Video The security of Amazon.com’s Key door lock has again been called into question.
The Key is a wireless-networked electrified lock designed to be temporarily disabled by delivery workers to drop off stuff at Amazon Prime members’ homes or businesses. Prime members receive the gear they ordered from Amazon without having to hang around all day to take the package, Amazon gets sales it may not otherwise have made, and delivery staff get recorded by a Wi-Fi-connected video camera to prove they dropped off the kit and to make sure they don’t steal the family silver.
The delivery person uses a smartphone app to request the door is unlocked, places the box in the home, leaves, and uses the app to lock the door. The app communicates to Amazon, which connects to the camera via the internet, which wirelessly passes on the command to lock or unlock to the Key.
Knock, knock? Oh, no one there? No problem, Amazon will let itself in via your IoT smart lockREAD MORE
The devices have already been shown to have one nasty flaw: last year, Rhino Security Labs found a way to flood the camera off a home's wireless network, disconnecting from the internet to stop it recording and preventing it from telling the door to lock itself.
Now a hacker has demonstrated another attack on the Key. As shown in the Twitter video below, the technique allows miscreants to open front doors “locked” by the Key even after a delivery worker has attempted to wirelessly lock the door.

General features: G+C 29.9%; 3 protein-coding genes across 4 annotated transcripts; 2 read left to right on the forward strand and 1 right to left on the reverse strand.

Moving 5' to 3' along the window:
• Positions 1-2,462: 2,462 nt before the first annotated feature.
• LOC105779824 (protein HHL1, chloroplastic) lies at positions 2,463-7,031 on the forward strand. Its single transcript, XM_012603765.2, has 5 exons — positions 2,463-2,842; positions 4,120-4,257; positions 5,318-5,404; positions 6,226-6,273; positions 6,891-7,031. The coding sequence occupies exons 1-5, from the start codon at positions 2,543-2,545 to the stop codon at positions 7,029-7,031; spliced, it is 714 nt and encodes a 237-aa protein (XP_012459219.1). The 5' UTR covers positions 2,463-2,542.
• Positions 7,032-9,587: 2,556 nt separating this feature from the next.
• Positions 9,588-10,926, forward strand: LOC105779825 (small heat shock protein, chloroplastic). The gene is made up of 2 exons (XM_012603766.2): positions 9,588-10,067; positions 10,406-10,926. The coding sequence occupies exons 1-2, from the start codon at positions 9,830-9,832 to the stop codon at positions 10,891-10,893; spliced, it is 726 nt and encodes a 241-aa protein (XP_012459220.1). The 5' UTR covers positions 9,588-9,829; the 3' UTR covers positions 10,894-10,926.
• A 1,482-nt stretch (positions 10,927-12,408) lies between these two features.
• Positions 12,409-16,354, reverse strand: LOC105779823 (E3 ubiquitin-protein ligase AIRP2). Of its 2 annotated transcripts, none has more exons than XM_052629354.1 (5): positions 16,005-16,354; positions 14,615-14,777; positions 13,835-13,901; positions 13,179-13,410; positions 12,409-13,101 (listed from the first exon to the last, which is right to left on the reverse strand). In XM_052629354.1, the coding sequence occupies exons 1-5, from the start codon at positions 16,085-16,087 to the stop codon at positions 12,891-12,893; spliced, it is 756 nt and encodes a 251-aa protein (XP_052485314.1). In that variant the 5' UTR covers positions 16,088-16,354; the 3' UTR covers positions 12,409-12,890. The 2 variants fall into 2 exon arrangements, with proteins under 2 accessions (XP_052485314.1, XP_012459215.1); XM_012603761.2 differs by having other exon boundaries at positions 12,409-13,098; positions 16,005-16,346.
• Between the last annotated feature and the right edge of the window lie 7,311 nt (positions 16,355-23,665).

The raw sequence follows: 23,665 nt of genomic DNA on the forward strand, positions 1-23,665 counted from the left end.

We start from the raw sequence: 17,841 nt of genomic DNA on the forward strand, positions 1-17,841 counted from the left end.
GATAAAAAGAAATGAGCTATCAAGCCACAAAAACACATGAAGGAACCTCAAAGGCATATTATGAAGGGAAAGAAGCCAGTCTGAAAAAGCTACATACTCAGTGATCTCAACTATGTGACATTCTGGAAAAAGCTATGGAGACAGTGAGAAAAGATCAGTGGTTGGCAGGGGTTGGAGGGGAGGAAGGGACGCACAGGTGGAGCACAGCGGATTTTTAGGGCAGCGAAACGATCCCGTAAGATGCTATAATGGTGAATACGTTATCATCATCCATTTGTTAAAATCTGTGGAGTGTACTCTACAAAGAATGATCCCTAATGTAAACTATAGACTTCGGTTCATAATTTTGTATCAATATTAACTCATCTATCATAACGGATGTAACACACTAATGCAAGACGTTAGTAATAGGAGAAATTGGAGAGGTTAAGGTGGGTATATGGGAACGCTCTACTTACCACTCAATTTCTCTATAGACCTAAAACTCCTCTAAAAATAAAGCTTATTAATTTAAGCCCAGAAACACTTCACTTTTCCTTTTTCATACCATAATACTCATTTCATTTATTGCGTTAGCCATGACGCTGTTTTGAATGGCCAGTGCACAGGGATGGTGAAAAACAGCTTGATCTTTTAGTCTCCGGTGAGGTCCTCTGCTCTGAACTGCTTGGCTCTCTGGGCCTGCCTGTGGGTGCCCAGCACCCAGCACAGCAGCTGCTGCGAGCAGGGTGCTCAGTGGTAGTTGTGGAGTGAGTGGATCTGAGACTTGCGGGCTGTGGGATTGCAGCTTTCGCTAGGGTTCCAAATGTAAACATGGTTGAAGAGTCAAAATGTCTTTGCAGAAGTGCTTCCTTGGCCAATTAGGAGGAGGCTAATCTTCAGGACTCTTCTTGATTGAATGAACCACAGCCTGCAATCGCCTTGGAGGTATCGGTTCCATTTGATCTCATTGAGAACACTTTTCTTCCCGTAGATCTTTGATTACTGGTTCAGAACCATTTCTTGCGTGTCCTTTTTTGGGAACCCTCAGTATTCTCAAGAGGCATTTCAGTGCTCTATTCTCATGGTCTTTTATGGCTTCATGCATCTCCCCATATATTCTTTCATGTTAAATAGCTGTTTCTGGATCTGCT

Essentially, the deliverer turns up, uses their smartphone to briefly unlock the door, drops off the package, "locks" the Key again using the app, and leaves – however, a box of electronics placed near or next to the home, certainly within Wi-Fi range, blocks the lock command from Amazon to the camera, so the door is never told to lock itself. This allows a crook to slip in after the deliverer has left. This a variant of Rhino Labs' security hole, in that a box of electronics keeps the door unlocked rather than a rogue package delivery person.
I call this the "Break & Enter dropbox" and it pairs well with my Amazon Key (smartlock & smartcam combo).— MG (@_MG_) February 4, 2018
It's all current software. Amazon downplayed the last attack on this product because it needed an evil delivery driver to execute. This doesn't. pic.twitter.com/35krz46Kab
We can see the theft relied on a “dropbox” – a computer of some sort with Wi-Fi connectivity that is able to prevent the Key from locking itself. Exactly how the hack works is not known for sure yet.
The Register has asked Amazon and MG, the source of the demo, for more information, and we will update this story if any comes to hand.
MG said on Twitter: "I'm withholding details until Amazon has a chance to fix this. Rhino Security Labs found an earlier vulnerability on this lock, and the Amazon response was disappointing. I can't share more until Amazon gets a chance to fix. I don't want this being abused in the wild."
We understand Amazon has been made aware of this latest flaw. It was previously able to mitigate the security vulnerability discovered by Rhino Labs. ®
Updated to add
Amazon, in a statement, has downplayed the attack, saying its systems should be able to detect if a door is left unlocked for too long, and that delivery staff should check the front door is locked before leaving.